Going It Alone: Why Kyrgyzstan Doesn't Want Russian or American Bases

The Kyrgyz leader does not seem terribly interested in being Russia's proxy in Central Asia.

Atabmayev march22 p.jpg

Russia's President Medvedev meets with his Kyrgyz counterpart Atambayev before taking part in the Eurasian Union Summit in Moscow Monday / Reuters

New Kyrgyz president Almazbek Atambayev isn't getting along with Moscow:

Russian-Kyrgyz relations have deteriorated sharply. Russia is dissatisfied with Kyrgyz plans to shut down a russian military base, and Bishkek demands to replace the General Secretary of the Collective Security Treaty Organization (CSTO). The new apple of discord became the Dastan torpedo producing plant, which Moscow is seeking to control.

Last year, when Atambayev threatened to shut down the U.S. base in Kyrgyzstan, analysts seemed to react in one of two ways: Atambayev was steering Kyrgyzstan toward a new, pro-Russia stance (focusing as well on his endorsement of the Eurasian Union), or he was just sort of angling for more money to coast out the last six months of 2014 until the whole question becomes moot anyway (I still lean toward the latter interpretation).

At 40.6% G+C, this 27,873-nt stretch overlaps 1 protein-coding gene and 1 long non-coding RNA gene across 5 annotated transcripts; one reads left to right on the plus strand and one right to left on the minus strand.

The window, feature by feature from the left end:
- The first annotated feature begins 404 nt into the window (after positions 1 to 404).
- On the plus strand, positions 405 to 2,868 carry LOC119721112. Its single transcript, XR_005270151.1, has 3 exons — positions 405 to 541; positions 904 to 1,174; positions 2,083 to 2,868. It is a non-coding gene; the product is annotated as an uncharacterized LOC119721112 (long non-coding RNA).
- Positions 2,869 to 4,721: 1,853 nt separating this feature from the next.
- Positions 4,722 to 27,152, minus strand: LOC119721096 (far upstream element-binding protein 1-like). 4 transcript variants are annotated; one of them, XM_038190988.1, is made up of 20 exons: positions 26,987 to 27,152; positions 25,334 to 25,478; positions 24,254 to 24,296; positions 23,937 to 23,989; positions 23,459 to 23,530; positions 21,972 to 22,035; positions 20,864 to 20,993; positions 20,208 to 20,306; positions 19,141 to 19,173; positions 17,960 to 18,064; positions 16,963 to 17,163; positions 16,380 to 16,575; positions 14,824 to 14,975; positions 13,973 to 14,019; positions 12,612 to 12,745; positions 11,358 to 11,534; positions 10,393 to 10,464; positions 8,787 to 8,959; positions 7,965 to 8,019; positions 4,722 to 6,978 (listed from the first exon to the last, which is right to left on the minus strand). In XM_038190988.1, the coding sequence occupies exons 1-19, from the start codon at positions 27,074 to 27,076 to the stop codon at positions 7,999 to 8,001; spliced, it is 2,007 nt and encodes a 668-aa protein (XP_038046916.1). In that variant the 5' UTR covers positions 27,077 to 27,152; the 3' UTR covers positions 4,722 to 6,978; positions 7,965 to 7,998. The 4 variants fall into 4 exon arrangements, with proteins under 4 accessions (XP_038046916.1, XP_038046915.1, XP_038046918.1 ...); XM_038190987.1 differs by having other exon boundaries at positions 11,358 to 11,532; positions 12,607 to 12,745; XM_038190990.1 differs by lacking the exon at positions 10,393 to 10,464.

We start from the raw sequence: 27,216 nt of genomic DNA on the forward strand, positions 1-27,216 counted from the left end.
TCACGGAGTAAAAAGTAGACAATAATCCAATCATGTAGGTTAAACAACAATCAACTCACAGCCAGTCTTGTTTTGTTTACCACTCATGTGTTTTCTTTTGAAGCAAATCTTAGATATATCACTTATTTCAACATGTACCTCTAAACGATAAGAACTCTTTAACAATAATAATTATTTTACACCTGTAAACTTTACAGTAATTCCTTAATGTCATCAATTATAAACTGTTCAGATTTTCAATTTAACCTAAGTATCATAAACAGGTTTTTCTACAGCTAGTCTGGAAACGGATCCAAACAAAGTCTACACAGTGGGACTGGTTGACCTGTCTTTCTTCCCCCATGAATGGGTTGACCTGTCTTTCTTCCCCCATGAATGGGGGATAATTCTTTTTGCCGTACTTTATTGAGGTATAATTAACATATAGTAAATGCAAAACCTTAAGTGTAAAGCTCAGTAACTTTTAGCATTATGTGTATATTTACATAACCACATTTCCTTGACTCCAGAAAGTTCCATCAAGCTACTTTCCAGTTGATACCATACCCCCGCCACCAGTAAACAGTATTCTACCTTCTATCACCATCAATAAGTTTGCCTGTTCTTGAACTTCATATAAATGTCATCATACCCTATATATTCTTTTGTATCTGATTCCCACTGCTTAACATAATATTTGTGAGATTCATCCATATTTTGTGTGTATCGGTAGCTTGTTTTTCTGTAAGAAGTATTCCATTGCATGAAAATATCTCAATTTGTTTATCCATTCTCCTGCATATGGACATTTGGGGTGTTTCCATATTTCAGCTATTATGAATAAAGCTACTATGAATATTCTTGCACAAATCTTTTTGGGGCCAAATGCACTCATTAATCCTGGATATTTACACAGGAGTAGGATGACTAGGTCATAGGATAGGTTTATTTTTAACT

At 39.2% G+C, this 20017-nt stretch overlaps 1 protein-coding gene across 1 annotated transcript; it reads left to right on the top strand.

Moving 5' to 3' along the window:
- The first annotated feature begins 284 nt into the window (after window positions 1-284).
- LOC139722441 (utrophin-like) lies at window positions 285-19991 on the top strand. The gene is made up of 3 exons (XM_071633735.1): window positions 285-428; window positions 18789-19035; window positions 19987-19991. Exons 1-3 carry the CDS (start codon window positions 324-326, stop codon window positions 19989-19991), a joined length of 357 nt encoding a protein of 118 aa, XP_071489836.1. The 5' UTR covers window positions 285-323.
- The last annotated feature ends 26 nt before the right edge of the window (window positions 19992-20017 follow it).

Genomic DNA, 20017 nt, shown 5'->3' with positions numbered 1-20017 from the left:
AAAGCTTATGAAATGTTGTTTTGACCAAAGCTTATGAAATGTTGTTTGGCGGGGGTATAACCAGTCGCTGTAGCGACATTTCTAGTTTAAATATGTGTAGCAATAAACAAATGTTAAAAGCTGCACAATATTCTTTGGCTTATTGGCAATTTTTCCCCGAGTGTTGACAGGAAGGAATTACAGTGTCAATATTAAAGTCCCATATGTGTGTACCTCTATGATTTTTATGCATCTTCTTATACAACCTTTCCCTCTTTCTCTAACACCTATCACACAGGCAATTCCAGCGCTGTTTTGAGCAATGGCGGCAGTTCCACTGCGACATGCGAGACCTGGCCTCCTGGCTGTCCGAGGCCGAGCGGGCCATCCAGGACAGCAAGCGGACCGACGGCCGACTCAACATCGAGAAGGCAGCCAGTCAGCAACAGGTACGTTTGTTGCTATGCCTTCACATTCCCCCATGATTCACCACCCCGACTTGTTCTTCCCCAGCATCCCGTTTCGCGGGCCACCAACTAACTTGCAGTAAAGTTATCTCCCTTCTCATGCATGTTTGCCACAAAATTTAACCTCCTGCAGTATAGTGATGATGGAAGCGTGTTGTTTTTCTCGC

However, the latest round of tensions between Bishkek and Moscow might suggest something more: Atambayev doesn't want any foreign domination or bases on Kyrgyz territory, including from Russia. Atambayev essentially rejected the Russian bid for a major share of Dastan. In 2009, Russia offered Kyrgyzstan a $300 million aid package and $2 billion in other spending, which was widely presumed to have inspired then-president Kurmanbek Bakiev to demand the U.S. leave the Manas Transit Center (he eventually agreed to a massive increase in lease payments in exchange for continued U.S. presence). But Russia also offered, as a part of that deal, to buy a 48% share in the Dastan munitions plant as part of a $198 million debt forgiveness package. It was meant to be a double-whammy: erase debt, get a hundred and fifty million dollars on top of that, all in exchange for a torpedo factory.

Atambayev doesn't seem to consider that such a good deal. And if he's both rejecting the Dastan deal and telling the Russians to get out of their base at Kant, and suggesting the CSTO get a new General Secretary ... well things in Kyrgyzstan are getting a lot more interesting.

In a way, though, it's not really a surprise that Atambayev is not terribly interested in being Russia's proxy in Central Asia. No leader there really wants to be, even if Kazakhstan seems much more like Russia in many ways than it does the rest of Turkestan. One of the few constants in Central Asian politics, I think, and especially in their foreign policy, is the quest to successfully triangulate between the many foreign powers seeking to gobble up resources and access. While Russia enjoys warmer relations with most of their governments than does the U.S. or China, they aren't that much warmer, and all told the memory of being part of the USSR lingers just enough to keep any leader from selling the farm, so to speak, to Moscow.